Re: escrow deposit dispute - Posted by JPiper
Posted by JPiper on April 09, 2000 at 16:40:35:
There are a lot of unanswered questions that arise from your post. So by necessity, this will have to be a general answer.
First, the contract controls the disposition of earnest money. None of us here have the benefit of seeing that contract. Chances are there is an earnest money clause that may refer to the disposition of earnest money in various circumstances. You might also want to check the default provisions of the contract to see whether when you terminated the contract you did so within the manner specified in the contract.
Another important question is where is the earnest money? Is the earnest money currently held in a broker trust/escrow account? A title company account? Or did you give the seller the earnest money directly?
Regardless, the chances are high that the Florida REC does not handle contractual disputes concerning earnest money. (I?m not familiar with Florida real estate law, but this would be very unlikely). The REC would typically handle licensee infractions concerning earnest money deposits?.but not contractual disputes between buyer and seller.
So the way I would handle this is to make a formal written demand for the earnest money addressed to the party that is holding the earnest money. If your contract provides for a different method then follow that?but chances are that this is the required first step. If the party holding the money is a broker or title company then typically they will require a formal written release to be executed by both seller and buyer, a release which would release both the property and the earnest money. If both parties do not, or will not, execute such an agreement, the title company or broker will probably hold the earnest money in accordance with the contract until there is an agreement or a court ruling or arbitration ruling providing for the disposition.
If the seller is currently holding the money, then obviously the money is being held without the benefit of rules that would typically control trust accounts. This is a no-no?.and hopefully you did not give the seller the money directly.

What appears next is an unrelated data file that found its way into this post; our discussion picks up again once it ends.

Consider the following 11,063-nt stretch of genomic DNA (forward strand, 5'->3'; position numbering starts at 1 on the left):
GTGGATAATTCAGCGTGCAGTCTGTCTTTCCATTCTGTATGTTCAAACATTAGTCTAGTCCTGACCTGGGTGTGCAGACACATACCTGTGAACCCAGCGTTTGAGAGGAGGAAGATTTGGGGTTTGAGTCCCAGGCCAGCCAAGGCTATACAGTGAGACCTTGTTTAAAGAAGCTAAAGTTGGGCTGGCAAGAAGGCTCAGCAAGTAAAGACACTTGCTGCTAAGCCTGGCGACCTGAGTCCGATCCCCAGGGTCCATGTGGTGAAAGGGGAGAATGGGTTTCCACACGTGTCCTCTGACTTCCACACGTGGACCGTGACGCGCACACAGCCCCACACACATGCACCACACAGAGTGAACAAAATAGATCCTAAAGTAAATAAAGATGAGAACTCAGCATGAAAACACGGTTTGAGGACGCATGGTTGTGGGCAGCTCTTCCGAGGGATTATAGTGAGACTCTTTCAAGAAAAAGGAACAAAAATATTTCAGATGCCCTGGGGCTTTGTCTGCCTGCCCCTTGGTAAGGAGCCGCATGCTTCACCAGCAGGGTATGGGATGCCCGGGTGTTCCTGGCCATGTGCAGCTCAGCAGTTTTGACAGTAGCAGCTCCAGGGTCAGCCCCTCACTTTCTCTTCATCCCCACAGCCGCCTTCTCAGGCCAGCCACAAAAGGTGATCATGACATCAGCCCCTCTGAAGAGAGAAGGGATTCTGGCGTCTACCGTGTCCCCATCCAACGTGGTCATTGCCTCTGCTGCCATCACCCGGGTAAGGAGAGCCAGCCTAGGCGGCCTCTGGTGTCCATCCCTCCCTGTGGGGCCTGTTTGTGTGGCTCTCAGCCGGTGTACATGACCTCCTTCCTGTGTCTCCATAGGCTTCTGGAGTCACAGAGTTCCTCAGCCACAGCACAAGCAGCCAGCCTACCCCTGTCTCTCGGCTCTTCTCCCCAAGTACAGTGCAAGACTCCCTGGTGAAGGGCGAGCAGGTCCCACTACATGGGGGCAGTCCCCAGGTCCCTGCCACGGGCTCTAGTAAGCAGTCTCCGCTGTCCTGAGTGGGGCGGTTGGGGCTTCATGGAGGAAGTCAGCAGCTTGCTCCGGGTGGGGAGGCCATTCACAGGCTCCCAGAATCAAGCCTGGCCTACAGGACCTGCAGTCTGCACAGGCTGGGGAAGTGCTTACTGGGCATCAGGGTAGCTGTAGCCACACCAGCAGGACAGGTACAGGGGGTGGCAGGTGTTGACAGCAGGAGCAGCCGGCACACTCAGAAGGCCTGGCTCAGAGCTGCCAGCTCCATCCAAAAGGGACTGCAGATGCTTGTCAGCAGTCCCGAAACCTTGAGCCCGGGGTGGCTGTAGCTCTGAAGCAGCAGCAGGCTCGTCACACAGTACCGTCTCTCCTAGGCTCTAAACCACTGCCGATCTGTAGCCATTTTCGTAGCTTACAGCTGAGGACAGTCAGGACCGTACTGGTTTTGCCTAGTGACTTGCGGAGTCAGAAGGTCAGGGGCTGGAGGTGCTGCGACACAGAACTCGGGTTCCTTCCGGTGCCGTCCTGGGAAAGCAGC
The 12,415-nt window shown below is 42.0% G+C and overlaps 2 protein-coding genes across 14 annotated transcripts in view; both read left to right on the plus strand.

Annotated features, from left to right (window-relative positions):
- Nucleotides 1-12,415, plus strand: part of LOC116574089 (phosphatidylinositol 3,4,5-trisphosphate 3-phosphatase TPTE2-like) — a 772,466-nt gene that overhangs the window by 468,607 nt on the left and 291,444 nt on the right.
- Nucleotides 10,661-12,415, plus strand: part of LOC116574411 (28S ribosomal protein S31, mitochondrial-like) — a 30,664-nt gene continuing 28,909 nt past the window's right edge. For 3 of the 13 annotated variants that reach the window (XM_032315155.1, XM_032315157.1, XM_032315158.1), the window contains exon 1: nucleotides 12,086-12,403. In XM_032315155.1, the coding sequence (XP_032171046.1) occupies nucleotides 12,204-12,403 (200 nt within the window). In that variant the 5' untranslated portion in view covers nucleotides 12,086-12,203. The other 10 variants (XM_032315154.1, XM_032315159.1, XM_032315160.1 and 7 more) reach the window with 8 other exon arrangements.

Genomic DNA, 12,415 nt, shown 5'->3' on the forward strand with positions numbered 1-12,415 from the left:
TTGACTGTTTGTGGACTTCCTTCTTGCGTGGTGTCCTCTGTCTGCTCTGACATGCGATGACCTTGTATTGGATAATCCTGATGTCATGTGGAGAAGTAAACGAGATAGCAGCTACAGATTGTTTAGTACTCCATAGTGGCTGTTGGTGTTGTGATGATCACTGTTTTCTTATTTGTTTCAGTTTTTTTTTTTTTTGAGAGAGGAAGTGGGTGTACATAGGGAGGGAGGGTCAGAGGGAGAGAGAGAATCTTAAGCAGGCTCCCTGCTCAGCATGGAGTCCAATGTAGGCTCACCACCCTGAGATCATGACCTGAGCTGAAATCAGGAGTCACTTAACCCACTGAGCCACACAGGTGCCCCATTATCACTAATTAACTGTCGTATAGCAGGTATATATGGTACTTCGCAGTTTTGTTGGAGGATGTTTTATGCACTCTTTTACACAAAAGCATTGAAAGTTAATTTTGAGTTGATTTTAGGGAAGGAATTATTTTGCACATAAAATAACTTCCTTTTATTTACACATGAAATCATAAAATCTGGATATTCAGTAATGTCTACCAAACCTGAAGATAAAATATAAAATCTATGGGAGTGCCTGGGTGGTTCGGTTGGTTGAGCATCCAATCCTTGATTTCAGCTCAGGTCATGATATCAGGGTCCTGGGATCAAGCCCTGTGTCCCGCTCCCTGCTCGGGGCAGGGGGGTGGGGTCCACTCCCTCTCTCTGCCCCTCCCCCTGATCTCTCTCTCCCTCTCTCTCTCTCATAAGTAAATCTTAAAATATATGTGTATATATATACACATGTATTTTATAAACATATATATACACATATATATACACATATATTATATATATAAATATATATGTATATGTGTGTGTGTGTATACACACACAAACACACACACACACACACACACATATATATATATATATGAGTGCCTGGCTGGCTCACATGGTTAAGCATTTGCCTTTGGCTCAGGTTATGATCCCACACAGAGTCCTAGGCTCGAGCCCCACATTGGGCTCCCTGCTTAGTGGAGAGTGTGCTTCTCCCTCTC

If your formal written demand does not produce results?.recording a memorandum will cloud the title. However, don?t assume this is foolproof. Properties get sold despite have recorded memorandums. In one county I deal in, for example, last minute recordings many times aren?t picked up by the title company because of the backup at the county courthouse.
Probably a more direct approach is to file a lawsuit and record a lis pendens. The result of this is that the property will be tied up until the lawsuit has been dealt with. The threat of this will many times serve to force the seller into an agreement about the earnest money. If you have to actually file a suit though, an attorney will be required, and therefore you will incur a cost. You might want to weigh these costs versus the amount of earnest money at stake. An attorney should be able to file a ?bare bones? suit somewhat inexpensively. Recording a lis pendens is cheap.
When I get involved in a dispute, my general reaction is to tell the other party what I intend to do, and what impact that is going to have on their situation. I do this in great detail. If necessary, I follow this up with a letter from my attorney?letters are cheap too. Normally this is enough to produce results?.but not always. When you reach this point, you sit down with a pencil and figure out whether it?s worth pursuing legally. Many times it isn?t. Throwing good money after bad normally doesn?t make sense, all other things being equal.
A good rule of thumb regarding earnest money is to never put up money you can?t walk away from. Keep it small?.or put it up in stages as you complete parts of your due diligence.